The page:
In Q1, the big got bigger and the divide between big and small venture managers grew larger than ever. The covid-19 pandemic may further accelerate this trend.

The US industry was able to raise $20.1 billion across 62 funds in Q1, according to data from PitchBook. This total includes more than 10 megafunds that each collected $500 million or more. Due to these large vehicles, the median fund size climbed to $100 million last quarter.

This marks a big jump from the $70 million median recorded in 2019. The market hasn’t seen a median fund size at or over $100 million since 2007, when it stood at $133 million.

Click here to see more of Venture Capital Journal’s coverage of covid-19

and its impact on the venture capital community

In Q1, New Enterprise Associate’s 17th flagship closed on $3.6 billion, Mayfield Ventures collected $750 million for two vehicles and Battery Ventures grabbed $2 billion for a pair of megafunds.

In contrast, first-time fundraising almost fully dried up last quarter as it collected less than a third of the capital NEA raised for its single fund.

About $1.1 billion was raised across nine of these vehicles, which represented less than 5 percent of the total capital raised in Q1 and less than 14 percent of the funds that wrapped up last quarter.

While PitchBook predicted that the median fund size would hit $110 million in 2020, the coronavirus may accelerate this as it disrupts LPs ability to perform due diligence on new managers, said Hilary Wiek a senior fund strategies analyst at PitchBook.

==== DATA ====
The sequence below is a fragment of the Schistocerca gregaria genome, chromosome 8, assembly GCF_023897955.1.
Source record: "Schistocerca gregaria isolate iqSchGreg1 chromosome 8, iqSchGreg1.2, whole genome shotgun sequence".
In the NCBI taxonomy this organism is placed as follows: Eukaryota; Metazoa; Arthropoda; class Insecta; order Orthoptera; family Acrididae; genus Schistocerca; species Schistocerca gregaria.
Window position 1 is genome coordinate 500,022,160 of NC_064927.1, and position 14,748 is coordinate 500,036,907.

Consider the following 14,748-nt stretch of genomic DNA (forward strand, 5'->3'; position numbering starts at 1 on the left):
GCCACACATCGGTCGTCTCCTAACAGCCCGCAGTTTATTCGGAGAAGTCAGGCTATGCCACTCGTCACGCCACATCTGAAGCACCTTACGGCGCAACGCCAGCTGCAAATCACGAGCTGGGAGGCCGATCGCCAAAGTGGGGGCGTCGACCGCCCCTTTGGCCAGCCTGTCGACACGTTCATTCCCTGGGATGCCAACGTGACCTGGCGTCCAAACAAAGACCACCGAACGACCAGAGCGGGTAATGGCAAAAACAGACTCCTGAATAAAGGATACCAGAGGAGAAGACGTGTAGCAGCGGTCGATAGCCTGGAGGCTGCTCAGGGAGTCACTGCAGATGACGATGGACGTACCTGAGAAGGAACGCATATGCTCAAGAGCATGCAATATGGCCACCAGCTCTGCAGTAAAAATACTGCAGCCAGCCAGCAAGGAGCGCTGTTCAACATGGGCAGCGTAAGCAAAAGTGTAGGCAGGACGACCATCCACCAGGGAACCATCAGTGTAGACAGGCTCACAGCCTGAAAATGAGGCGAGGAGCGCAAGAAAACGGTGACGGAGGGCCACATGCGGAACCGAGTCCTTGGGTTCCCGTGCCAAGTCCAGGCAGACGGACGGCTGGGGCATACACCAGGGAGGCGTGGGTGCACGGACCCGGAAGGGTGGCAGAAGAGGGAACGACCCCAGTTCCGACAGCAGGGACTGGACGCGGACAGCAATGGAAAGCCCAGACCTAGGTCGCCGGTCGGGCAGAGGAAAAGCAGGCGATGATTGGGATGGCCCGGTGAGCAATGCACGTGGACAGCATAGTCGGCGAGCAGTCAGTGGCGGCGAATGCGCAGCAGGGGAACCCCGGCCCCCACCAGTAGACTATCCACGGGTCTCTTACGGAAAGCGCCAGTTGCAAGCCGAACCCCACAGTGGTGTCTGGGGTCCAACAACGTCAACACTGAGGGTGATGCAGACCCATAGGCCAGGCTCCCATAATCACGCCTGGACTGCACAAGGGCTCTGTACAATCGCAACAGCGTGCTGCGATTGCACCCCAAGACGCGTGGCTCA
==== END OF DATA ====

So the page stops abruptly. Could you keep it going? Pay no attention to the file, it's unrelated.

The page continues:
“We absolutely see it across all of these different asset classes,” Wiek said. “We are definitely hearing that the name-brand ones are not having any problem closing funds. Emerging managers are highly concerned about even raising a fund.”

A recent report from PitchBook highlighted that many of these smaller funds also rely more on family offices and high-net-worth individuals as LPs which may pull back more than often larger institutional investors who have funding mandates.

Wiek said that as LPs are hesitant to commit to a manager without meeting face to face this may result in the legacy managers getting bigger while smaller and newer funds struggle.

“Money is going to flow to best performers as well as the name brands which are sort of the biggest vehicles by default,” Wiek said.

Because of this, it has been largely business as usual for many large managers as multiple megafunds launched in Q1. Flagship Pioneering launched its seventh origination fund with a $1.1 billion target in March and RTP Global launched a new early-stage vehicle the same month with a $650 million target.

“I would expect that the second and third quarters will be interesting this year to see if things are slowing down,” Wiek said.